Despite the copious amount of food present at Science Hack Day, a band of biohackers were hungry for more. They sought to craft a recipe for extracting strawberry DNA that didn’t require indigestible ingredients and could also double as a cocktail.
Using strawberry puree and some very strong alcohol, the biohackers were able to extract the strawberry DNA into polymer clumps you could see with the naked eye. The final cocktail was definitely something that could knock you off your feet, but it has paved the way for more delightful science-based delicacies. The recipe is available at makezine.com/go/dnaquiri.
What if our phones could broadcast “earthquake!” faster than we could tweet it? We are all cyborgs, after all, carrying devices that extend us physically and mentally. Those devices are more than just phones, though, they’re also sensors — ubiquitous, cheap, widely-distributed sensors that many scientists are eager to tap into.
The Quake Canary hack put this concept to a test: can our smartphones detect earthquakes accurately? It seems so. By proto-typing a proof-of-concept, the team demoed the ability for networked phones to detect earthquakes and instantly send data to the U.S. Geological Survey — potentially giving areas in danger early warning signals quicker.
The hack has now blossomed into a project that’s teaming up with machine learning and time-domain informatics experts from the University of California, Berkeley. Prototypes with improved algorithms have been created by the team in the last few months, and they are preparing for expanded deployment of the project along California’s Hayward Fault.
Can you check up on space travel while you’re relaxing at home or busy at work? Astronauts are continuously orbiting the Earth — sometimes you can see a fair glint of their spacecraft, the International Space Station (ISS), overhead on a clear night when they happen to fly past your location. What if you could always see where they are without going outside or opening your laptop?
Inspired by previous Science Hack Day ideas like the Near Earth Asteroid Lamp,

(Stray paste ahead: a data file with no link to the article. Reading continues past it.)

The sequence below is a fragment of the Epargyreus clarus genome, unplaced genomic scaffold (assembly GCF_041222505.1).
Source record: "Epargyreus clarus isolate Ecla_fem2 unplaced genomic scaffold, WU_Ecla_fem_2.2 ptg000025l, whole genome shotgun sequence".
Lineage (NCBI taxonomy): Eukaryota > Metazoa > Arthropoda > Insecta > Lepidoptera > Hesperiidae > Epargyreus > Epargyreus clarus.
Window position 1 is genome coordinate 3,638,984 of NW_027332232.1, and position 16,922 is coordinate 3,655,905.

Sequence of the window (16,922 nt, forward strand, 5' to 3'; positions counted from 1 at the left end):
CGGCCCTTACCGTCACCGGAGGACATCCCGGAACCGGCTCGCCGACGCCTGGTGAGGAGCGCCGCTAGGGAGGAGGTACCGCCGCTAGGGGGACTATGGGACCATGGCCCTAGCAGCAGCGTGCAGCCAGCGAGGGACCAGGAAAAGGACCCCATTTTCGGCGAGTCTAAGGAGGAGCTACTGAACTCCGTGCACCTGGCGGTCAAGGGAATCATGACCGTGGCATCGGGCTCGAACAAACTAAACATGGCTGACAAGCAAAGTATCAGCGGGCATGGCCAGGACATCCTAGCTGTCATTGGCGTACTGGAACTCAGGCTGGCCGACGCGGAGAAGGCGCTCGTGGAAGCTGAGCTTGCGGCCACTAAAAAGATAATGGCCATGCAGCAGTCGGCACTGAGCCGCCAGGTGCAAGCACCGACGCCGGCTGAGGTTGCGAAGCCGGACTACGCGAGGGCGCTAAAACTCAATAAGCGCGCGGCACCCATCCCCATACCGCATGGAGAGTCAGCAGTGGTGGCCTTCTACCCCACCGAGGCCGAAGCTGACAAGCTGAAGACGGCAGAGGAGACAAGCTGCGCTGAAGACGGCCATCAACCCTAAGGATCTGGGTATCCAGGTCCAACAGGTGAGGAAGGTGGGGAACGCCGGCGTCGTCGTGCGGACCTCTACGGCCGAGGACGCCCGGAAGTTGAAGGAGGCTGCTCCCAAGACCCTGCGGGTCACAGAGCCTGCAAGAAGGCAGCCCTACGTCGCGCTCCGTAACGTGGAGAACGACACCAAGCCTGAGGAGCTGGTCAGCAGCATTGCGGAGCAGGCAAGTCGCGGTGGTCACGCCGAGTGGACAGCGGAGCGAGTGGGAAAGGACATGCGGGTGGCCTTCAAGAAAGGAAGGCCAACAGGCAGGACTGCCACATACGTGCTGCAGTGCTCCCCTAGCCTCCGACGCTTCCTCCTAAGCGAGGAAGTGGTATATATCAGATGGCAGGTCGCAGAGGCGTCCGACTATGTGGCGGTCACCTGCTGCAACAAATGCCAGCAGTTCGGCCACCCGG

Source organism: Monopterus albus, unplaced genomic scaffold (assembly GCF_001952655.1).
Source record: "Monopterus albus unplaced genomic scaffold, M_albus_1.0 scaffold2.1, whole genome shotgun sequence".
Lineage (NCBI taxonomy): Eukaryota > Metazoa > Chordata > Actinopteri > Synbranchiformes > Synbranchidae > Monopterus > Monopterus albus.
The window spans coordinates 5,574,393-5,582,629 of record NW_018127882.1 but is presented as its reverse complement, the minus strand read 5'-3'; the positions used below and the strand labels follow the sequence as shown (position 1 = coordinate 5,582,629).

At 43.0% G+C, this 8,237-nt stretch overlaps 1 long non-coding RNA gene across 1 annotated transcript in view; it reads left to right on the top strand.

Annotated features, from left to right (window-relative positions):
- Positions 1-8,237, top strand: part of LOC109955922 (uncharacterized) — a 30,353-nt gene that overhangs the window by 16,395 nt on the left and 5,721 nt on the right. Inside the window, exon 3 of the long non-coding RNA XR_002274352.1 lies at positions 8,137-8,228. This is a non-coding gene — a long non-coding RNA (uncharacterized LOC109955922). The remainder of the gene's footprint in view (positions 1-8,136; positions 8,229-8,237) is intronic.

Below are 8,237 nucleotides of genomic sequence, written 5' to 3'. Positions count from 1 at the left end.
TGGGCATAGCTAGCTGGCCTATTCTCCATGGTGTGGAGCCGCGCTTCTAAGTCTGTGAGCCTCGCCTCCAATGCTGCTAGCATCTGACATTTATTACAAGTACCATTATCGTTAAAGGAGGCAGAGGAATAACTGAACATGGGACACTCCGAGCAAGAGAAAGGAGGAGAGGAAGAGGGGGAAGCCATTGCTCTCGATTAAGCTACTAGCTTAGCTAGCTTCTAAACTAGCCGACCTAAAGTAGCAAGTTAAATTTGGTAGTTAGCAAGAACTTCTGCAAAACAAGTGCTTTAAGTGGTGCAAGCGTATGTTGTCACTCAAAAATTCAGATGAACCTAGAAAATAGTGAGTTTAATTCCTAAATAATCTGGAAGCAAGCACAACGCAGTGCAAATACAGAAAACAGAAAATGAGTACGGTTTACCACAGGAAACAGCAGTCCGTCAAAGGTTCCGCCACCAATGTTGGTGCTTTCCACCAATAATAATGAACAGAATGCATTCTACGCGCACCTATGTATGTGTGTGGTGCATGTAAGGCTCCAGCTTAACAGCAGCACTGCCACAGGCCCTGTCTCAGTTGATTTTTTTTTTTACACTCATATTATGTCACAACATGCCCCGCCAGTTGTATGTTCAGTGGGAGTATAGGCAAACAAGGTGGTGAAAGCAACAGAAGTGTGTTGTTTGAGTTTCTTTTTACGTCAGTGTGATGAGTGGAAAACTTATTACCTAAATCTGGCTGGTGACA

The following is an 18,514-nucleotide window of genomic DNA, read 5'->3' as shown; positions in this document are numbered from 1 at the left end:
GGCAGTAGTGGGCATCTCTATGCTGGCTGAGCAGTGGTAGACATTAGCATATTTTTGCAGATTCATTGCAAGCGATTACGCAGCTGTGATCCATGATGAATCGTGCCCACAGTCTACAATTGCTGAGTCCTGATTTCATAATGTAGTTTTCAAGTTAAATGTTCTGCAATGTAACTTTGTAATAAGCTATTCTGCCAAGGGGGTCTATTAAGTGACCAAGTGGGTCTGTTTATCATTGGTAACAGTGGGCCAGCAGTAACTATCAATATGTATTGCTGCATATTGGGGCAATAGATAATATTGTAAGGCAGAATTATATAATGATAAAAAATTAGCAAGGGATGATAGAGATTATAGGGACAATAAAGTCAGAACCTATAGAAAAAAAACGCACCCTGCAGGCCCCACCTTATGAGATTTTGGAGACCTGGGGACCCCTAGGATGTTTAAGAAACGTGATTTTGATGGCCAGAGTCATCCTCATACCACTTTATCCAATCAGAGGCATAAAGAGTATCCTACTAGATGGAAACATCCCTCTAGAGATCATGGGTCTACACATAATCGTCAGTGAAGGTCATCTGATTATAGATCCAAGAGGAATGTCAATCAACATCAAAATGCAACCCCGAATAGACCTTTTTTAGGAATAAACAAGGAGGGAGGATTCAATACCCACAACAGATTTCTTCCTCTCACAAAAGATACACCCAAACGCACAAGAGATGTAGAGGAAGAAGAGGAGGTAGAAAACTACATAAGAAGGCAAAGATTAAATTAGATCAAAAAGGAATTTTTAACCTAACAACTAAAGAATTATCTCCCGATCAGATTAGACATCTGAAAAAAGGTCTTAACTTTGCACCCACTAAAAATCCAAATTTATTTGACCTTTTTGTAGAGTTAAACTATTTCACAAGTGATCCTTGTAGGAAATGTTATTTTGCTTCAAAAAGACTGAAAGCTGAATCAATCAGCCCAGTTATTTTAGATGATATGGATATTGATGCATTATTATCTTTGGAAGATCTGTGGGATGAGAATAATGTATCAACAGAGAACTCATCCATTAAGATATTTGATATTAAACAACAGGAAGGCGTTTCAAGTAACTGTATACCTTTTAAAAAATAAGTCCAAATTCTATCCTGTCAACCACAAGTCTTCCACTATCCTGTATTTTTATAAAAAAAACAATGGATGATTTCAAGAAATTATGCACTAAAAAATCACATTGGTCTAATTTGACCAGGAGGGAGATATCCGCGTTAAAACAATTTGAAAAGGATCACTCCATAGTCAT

a lamp that would light up each time an asteroid passed by the Earth, the ISS Globe continuously shows you where the ISS is overhead. The team of science hackers used a translucent globe, two hobby servos, a MakerBot for 3D printing a few gears, a Teensy microcontroller, and a laser that was mounted inside the globe. Firmware controls interaction between a laptop and the servos, and a Python client controls interaction between the microcontroller and the servos.
The end product is a globe with a glowing red dot that shows you where the ISS currently is throughout the day. Learn more about the making of the ISS Globe and find the source code and API at makezine.com/go/issglobe.
Typefaces often strive for visual consistency in their design, but what if they took their visual cues from the physical world?
The Isodrag Typeface is a font designed by aerodynamics. This hack used a makeshift wind tunnel and recorded the aerodynamic drag of each uppercase sans-serif letter. The weight of each letter was altered until all letters were recorded as having equal drag. For example, the letter “I” has low aerodynamic drag, so it was modified to be very thick. The product is a typeface that is aerodynamically consistent. You can see the full typeface set at twitpic.com/7dpbrd.
These hacks are very much in the spirit of Science Hack Day’s mission to get excited and make things with science. By creating new ways of interacting with, contributing to, and deconstructing science, the amazing things that emerge often influence and impact the scientific field in unexpected yet delightful ways.
Science Hack Days are being planned in dozens of cities all around the world, and if there’s not already one coming to your community, you’re encouraged to create one! Instructions for how to create a Science Hack Day in your city and a list of upcoming events are at sciencehackday.com.